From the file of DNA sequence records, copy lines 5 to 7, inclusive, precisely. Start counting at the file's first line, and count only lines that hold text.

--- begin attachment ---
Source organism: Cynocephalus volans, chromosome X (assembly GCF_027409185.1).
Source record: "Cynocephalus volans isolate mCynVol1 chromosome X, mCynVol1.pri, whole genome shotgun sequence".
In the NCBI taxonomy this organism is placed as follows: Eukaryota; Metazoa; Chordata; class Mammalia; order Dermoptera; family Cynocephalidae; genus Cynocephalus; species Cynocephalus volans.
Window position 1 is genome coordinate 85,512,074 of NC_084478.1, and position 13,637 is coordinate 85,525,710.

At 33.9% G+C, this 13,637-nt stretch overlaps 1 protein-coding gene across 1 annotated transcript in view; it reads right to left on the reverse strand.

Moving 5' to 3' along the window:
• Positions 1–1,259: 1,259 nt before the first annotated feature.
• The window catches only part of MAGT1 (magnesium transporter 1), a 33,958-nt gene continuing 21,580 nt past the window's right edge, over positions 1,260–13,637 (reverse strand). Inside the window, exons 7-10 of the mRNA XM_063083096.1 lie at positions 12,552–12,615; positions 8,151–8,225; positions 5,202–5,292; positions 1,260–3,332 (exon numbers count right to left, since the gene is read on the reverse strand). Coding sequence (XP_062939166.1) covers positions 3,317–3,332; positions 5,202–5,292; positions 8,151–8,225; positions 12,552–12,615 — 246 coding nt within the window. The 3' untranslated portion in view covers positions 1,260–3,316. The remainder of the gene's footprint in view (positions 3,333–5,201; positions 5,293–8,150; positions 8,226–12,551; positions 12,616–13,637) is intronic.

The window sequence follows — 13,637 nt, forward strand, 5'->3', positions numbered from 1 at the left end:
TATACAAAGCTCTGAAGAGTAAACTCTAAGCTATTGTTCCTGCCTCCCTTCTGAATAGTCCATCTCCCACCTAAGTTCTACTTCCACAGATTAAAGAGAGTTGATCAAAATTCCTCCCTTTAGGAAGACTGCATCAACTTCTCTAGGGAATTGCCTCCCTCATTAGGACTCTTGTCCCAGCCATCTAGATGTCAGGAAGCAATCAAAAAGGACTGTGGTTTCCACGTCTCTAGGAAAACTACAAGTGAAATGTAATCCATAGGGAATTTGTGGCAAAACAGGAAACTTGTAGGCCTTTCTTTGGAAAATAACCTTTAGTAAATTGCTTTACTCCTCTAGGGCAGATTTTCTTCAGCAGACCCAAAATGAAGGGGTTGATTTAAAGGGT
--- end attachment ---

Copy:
At 33.9% G+C, this 13,637-nt stretch overlaps 1 protein-coding gene across 1 annotated transcript in view; it reads right to left on the reverse strand.

Moving 5' to 3' along the window:
• Positions 1–1,259: 1,259 nt before the first annotated feature.